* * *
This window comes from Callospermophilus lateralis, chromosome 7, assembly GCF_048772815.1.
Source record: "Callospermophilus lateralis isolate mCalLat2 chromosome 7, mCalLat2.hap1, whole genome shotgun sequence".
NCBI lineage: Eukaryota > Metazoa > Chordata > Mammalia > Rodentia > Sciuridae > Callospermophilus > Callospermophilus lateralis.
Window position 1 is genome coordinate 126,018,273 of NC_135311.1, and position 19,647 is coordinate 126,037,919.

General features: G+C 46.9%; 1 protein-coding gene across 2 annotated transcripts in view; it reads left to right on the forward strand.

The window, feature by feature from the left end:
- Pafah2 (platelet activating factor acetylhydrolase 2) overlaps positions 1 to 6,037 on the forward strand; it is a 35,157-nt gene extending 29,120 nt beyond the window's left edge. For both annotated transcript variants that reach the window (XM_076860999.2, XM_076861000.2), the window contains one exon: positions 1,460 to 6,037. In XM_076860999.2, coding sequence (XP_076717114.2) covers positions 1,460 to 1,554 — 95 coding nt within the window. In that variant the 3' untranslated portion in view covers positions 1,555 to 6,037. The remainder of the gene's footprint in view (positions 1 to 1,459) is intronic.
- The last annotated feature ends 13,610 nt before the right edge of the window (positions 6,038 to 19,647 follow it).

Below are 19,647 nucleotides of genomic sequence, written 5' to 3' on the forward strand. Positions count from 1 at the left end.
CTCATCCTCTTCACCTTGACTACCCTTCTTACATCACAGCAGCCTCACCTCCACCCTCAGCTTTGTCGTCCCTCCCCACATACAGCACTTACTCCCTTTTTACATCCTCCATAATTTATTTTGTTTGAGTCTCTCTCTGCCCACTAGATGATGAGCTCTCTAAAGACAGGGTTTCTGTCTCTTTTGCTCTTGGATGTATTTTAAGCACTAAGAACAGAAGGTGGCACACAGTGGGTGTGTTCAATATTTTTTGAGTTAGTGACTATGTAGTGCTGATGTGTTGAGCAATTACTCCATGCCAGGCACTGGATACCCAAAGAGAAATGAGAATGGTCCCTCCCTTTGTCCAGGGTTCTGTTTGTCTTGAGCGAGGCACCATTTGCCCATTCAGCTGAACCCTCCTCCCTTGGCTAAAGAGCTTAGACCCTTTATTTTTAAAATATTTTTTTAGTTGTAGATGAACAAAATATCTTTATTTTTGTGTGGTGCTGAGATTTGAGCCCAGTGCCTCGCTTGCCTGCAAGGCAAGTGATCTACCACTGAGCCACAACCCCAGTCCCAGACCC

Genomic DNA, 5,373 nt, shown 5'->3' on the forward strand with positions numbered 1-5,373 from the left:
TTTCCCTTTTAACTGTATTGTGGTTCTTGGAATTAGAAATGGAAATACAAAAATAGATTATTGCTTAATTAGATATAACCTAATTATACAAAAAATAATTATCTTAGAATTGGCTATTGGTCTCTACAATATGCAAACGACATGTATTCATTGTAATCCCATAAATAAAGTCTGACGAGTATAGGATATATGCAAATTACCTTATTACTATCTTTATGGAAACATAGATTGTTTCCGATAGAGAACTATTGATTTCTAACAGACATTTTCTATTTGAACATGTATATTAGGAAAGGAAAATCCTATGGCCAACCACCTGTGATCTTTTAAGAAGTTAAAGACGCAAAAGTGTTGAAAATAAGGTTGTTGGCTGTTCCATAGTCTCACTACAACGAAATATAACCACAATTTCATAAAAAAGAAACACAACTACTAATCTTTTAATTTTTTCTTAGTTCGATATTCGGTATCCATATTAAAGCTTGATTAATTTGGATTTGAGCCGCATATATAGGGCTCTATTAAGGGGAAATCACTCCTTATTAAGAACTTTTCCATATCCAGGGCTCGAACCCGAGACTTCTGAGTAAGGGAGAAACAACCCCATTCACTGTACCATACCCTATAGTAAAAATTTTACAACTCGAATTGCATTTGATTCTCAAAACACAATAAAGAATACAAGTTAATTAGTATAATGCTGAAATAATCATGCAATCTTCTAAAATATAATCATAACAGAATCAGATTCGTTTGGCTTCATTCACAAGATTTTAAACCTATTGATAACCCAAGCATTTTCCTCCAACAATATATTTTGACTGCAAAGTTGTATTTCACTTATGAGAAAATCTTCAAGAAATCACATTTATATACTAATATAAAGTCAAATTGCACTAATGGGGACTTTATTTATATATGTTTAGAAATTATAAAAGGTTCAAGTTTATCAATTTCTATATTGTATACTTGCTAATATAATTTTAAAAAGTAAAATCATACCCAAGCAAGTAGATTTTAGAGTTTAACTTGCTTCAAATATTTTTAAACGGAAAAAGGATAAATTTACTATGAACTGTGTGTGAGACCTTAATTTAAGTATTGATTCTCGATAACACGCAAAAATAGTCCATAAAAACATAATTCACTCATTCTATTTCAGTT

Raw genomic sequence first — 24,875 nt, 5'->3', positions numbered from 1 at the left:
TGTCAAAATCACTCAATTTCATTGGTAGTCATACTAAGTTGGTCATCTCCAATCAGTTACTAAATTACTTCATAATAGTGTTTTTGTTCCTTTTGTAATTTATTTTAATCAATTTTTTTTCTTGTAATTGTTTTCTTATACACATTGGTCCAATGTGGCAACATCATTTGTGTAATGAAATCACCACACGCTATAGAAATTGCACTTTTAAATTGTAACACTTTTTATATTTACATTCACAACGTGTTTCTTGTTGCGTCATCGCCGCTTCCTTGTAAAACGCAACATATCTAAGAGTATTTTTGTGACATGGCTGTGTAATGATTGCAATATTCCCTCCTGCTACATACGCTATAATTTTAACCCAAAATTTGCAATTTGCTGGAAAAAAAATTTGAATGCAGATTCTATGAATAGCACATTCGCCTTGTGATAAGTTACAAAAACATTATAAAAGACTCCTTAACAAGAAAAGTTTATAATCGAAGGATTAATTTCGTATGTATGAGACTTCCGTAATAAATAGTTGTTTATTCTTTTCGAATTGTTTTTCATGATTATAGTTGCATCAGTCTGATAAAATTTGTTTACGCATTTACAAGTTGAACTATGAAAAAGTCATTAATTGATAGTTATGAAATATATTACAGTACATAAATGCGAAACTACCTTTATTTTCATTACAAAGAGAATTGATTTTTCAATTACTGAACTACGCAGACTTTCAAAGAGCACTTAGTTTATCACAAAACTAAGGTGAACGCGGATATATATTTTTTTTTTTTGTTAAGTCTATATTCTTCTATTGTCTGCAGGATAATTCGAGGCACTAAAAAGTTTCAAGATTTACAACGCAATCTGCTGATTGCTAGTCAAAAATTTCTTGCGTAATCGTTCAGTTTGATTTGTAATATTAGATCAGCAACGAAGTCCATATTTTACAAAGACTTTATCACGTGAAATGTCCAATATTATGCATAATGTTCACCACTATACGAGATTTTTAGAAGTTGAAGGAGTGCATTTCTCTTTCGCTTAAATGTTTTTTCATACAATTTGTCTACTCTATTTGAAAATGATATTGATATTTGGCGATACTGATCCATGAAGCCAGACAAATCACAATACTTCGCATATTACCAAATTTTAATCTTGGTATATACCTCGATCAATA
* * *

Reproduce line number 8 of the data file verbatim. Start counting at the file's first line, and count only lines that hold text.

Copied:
- The last annotated feature ends 13,610 nt before the right edge of the window (positions 6,038 to 19,647 follow it).